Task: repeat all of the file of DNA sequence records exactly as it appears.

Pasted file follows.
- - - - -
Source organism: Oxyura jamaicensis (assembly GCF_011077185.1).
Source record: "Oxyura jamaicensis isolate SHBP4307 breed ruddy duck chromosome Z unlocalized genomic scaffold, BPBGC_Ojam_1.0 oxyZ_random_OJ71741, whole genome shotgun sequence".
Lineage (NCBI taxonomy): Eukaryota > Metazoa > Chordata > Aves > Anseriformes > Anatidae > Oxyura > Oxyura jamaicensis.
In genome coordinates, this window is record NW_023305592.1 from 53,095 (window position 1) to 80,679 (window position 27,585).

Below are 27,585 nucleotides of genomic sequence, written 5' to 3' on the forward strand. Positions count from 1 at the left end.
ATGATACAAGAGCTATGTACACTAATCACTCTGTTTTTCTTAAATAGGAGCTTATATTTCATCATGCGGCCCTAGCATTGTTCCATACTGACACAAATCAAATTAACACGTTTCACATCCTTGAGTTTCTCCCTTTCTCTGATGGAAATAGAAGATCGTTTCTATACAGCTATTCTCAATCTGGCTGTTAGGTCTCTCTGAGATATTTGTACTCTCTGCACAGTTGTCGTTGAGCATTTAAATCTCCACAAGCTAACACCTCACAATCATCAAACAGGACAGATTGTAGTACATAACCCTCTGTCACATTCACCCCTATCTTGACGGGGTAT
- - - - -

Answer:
Source organism: Oxyura jamaicensis (assembly GCF_011077185.1).
Source record: "Oxyura jamaicensis isolate SHBP4307 breed ruddy duck chromosome Z unlocalized genomic scaffold, BPBGC_Ojam_1.0 oxyZ_random_OJ71741, whole genome shotgun sequence".
Lineage (NCBI taxonomy): Eukaryota > Metazoa > Chordata > Aves > Anseriformes > Anatidae > Oxyura > Oxyura jamaicensis.
In genome coordinates, this window is record NW_023305592.1 from 53,095 (window position 1) to 80,679 (window position 27,585).

Below are 27,585 nucleotides of genomic sequence, written 5' to 3' on the forward strand. Positions count from 1 at the left end.
ATGATACAAGAGCTATGTACACTAATCACTCTGTTTTTCTTAAATAGGAGCTTATATTTCATCATGCGGCCCTAGCATTGTTCCATACTGACACAAATCAAATTAACACGTTTCACATCCTTGAGTTTCTCCCTTTCTCTGATGGAAATAGAAGATCGTTTCTATACAGCTATTCTCAATCTGGCTGTTAGGTCTCTCTGAGATATTTGTACTCTCTGCACAGTTGTCGTTGAGCATTTAAATCTCCACAAGCTAACACCTCACAATCATCAAACAGGACAGATTGTAGTACATAACCCTCTGTCACATTCACCCCTATCTTGACGGGGTAT